Incentives for elderly to downsize homes


The federal government will move within weeks to break down barriers that discourage older Australians from “down­sizing” to smaller homes, in a bid to release more property to the market and help tackle housing affordability for younger families.

Retired Australians would gain new incentives to save the proceeds from selling their houses to move into more practical homes, with forecasts suggesting the measures could free up more than 50,000 properties a year.

The government is preparing to introduce more “lenient” rules to the Age Pension asset test and the caps on superannuation to ease the penalties on retirees who enjoy the once-in-a-lifetime windfall from selling their family homes.

A favoured option among cabinet ministers is to allow some house sale proceeds to be put into super so retirees do not suffer a big hit to pensions when they sell homes — a key factor that makes thousands of older Australians reluctant to downsize.

Scott Morrison has commissioned a Treasury analysis of the number of properties in major cities that are occupied by people in retirement, setting out the ­potential for land release close to urban centres.

The government is adamant there will be no move to force older Australians to move house, given the emotional and ­financial investment in family homes, and that the focus instead will be on removing disincentives.

As well, the budget package will include measures that help boost the supply of housing for older Australians — such as villages for the over-55s — so more people are able to downsize without being forced to move far from their home suburbs or towns.

The Weekend Australian understands Treasury is advising ministers on ways to amend super rules for older Australians to give them more flexibility than the standard $100,000 annual cap on non-concessional contributions that applies from July 1 this year.

Allowing people over a certain age to exceed that cap in a single limited situation — the sale of their homes — could remove an impediment to downsizing.

The government is also examining how this would work with the $1.6 million super balance cap, beyond which a fund loses favourable tax treatment. While super funds are counted when assessing eligibility for the Age Pension, the rules could be adjusted to allow some flexibility for those who downsized.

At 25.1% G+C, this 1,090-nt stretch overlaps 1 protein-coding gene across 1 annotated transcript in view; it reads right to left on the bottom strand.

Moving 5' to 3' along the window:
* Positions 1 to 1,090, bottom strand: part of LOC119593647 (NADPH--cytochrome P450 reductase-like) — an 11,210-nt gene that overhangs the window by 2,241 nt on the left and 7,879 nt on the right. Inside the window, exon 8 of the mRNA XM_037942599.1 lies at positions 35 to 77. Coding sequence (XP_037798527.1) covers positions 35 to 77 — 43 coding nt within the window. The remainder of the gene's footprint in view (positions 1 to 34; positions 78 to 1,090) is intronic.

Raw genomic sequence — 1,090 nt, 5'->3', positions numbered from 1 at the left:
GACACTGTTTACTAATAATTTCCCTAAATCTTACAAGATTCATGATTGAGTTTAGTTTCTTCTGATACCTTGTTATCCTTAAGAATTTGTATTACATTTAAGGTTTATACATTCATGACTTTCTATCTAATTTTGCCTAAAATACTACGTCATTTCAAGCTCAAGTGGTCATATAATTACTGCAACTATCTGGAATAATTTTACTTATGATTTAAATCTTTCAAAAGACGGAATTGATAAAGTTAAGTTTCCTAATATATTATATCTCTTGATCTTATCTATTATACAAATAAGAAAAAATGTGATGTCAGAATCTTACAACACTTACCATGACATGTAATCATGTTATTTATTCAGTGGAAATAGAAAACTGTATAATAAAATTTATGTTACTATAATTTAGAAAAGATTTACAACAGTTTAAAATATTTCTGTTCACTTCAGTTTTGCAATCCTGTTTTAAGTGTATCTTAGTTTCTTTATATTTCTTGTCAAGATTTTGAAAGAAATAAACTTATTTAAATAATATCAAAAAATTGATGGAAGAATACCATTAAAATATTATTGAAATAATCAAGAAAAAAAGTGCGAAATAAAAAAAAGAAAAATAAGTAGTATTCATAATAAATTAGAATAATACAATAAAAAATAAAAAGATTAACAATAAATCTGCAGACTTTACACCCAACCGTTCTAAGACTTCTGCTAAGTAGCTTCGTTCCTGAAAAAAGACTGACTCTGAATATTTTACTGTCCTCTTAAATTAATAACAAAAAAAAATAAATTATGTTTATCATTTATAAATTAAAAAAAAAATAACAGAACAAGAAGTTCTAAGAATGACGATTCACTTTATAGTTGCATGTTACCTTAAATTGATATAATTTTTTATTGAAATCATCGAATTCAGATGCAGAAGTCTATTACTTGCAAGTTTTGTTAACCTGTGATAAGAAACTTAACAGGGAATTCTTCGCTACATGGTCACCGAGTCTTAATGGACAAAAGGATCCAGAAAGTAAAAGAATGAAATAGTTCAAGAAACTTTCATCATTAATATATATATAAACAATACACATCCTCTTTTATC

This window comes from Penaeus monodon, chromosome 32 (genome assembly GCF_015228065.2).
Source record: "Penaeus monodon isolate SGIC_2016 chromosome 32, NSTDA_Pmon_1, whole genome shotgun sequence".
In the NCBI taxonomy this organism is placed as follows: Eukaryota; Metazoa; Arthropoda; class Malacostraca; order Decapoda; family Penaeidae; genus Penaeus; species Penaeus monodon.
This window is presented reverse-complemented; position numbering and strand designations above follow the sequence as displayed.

Average house prices now exceed $1.2m in Sydney, $940,000 in Melbourne, $550,000 in Brisbane, $490,000 in Adelaide, $580,000 in Perth, $375,000 in Hobart, $500,000 in Darwin and $720,000 in Canberra, according to CoreLogic data analysed by ANZ Bank economists.

The data shows older Australians can recoup significant amounts from selling their homes, even after funding downsized homes. If the cash remaining is too great, they can lose some of their part-pensions under the asset test.

The government has advice from the Productivity Commission that backs reforms to free up property, estimating 15 per cent of older Australians want to move to homes that are easier and cheaper to maintain.

The commission and other advice, including the tax review led by former Treasury secretary Ken Henry in 2010, have warned of huge barriers including stamp duty on a new residence, sales commissions and moving costs.

Knowing that reforms to stamp duty are a matter for the states, the Canberra is focused on what can change in federal rules to lower barriers. Submissions from the Property Council of Australia suggest there are about 530,000 seniors who receive the full-rate Age Pension, are aged over 75 and own their homes. Those homes are exempt from the asset test. If they sell their homes, those seniors would lose $3 a fortnight for every $1000 of assets over the asset test threshold, which is $250,000 for singles and $375,000 for couples.

Work commissioned by the Property Council found that exempting $100,000 of the house sale proceeds from the asset test would remove a key barrier and encourage about 17,000 more house sales every year from this cohort. That would rise to 50,000 houses put on the market every year if the exemption were raised to $200,000. The exemption would operate with a time limit to allow a period for older Australians to buy their next residences, such as retirement village homes.


The Australian March 11, 2017

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